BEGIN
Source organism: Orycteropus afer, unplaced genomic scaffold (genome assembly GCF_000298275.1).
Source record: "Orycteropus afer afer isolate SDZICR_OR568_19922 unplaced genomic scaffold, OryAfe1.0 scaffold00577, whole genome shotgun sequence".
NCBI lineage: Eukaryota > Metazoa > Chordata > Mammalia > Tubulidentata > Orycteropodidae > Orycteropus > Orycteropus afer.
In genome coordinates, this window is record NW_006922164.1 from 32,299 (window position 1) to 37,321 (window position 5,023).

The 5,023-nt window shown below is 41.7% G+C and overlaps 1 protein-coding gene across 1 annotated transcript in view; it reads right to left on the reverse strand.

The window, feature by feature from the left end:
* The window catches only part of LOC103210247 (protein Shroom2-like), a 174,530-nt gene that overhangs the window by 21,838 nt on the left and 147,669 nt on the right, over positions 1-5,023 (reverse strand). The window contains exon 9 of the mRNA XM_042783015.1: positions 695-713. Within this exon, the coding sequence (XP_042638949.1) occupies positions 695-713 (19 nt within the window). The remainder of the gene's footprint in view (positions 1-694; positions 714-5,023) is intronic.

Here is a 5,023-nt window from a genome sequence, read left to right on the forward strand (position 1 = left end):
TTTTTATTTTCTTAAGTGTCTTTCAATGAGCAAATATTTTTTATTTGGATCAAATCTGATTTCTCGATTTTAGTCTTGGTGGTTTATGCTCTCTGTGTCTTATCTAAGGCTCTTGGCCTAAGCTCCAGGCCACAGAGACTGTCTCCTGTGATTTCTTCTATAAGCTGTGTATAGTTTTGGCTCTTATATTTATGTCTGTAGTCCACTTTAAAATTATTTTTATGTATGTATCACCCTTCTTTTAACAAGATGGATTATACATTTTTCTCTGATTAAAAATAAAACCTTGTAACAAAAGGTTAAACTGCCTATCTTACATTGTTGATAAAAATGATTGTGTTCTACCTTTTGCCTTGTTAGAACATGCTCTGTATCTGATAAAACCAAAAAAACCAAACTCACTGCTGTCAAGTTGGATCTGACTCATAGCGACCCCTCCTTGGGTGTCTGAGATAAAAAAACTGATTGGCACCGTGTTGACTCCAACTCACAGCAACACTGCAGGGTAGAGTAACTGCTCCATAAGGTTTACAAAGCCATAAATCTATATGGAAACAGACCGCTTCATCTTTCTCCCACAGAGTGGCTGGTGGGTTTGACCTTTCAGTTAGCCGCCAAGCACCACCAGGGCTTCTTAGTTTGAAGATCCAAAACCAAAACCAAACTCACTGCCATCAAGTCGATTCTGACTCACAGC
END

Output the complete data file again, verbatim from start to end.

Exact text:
Source organism: Orycteropus afer, unplaced genomic scaffold (genome assembly GCF_000298275.1).
Source record: "Orycteropus afer afer isolate SDZICR_OR568_19922 unplaced genomic scaffold, OryAfe1.0 scaffold00577, whole genome shotgun sequence".
NCBI lineage: Eukaryota > Metazoa > Chordata > Mammalia > Tubulidentata > Orycteropodidae > Orycteropus > Orycteropus afer.
In genome coordinates, this window is record NW_006922164.1 from 32,299 (window position 1) to 37,321 (window position 5,023).

The 5,023-nt window shown below is 41.7% G+C and overlaps 1 protein-coding gene across 1 annotated transcript in view; it reads right to left on the reverse strand.

The window, feature by feature from the left end:
* The window catches only part of LOC103210247 (protein Shroom2-like), a 174,530-nt gene that overhangs the window by 21,838 nt on the left and 147,669 nt on the right, over positions 1-5,023 (reverse strand). The window contains exon 9 of the mRNA XM_042783015.1: positions 695-713. Within this exon, the coding sequence (XP_042638949.1) occupies positions 695-713 (19 nt within the window). The remainder of the gene's footprint in view (positions 1-694; positions 714-5,023) is intronic.

Here is a 5,023-nt window from a genome sequence, read left to right on the forward strand (position 1 = left end):
TTTTTATTTTCTTAAGTGTCTTTCAATGAGCAAATATTTTTTATTTGGATCAAATCTGATTTCTCGATTTTAGTCTTGGTGGTTTATGCTCTCTGTGTCTTATCTAAGGCTCTTGGCCTAAGCTCCAGGCCACAGAGACTGTCTCCTGTGATTTCTTCTATAAGCTGTGTATAGTTTTGGCTCTTATATTTATGTCTGTAGTCCACTTTAAAATTATTTTTATGTATGTATCACCCTTCTTTTAACAAGATGGATTATACATTTTTCTCTGATTAAAAATAAAACCTTGTAACAAAAGGTTAAACTGCCTATCTTACATTGTTGATAAAAATGATTGTGTTCTACCTTTTGCCTTGTTAGAACATGCTCTGTATCTGATAAAACCAAAAAAACCAAACTCACTGCTGTCAAGTTGGATCTGACTCATAGCGACCCCTCCTTGGGTGTCTGAGATAAAAAAACTGATTGGCACCGTGTTGACTCCAACTCACAGCAACACTGCAGGGTAGAGTAACTGCTCCATAAGGTTTACAAAGCCATAAATCTATATGGAAACAGACCGCTTCATCTTTCTCCCACAGAGTGGCTGGTGGGTTTGACCTTTCAGTTAGCCGCCAAGCACCACCAGGGCTTCTTAGTTTGAAGATCCAAAACCAAAACCAAACTCACTGCCATCAAGTCGATTCTGACTCACAGC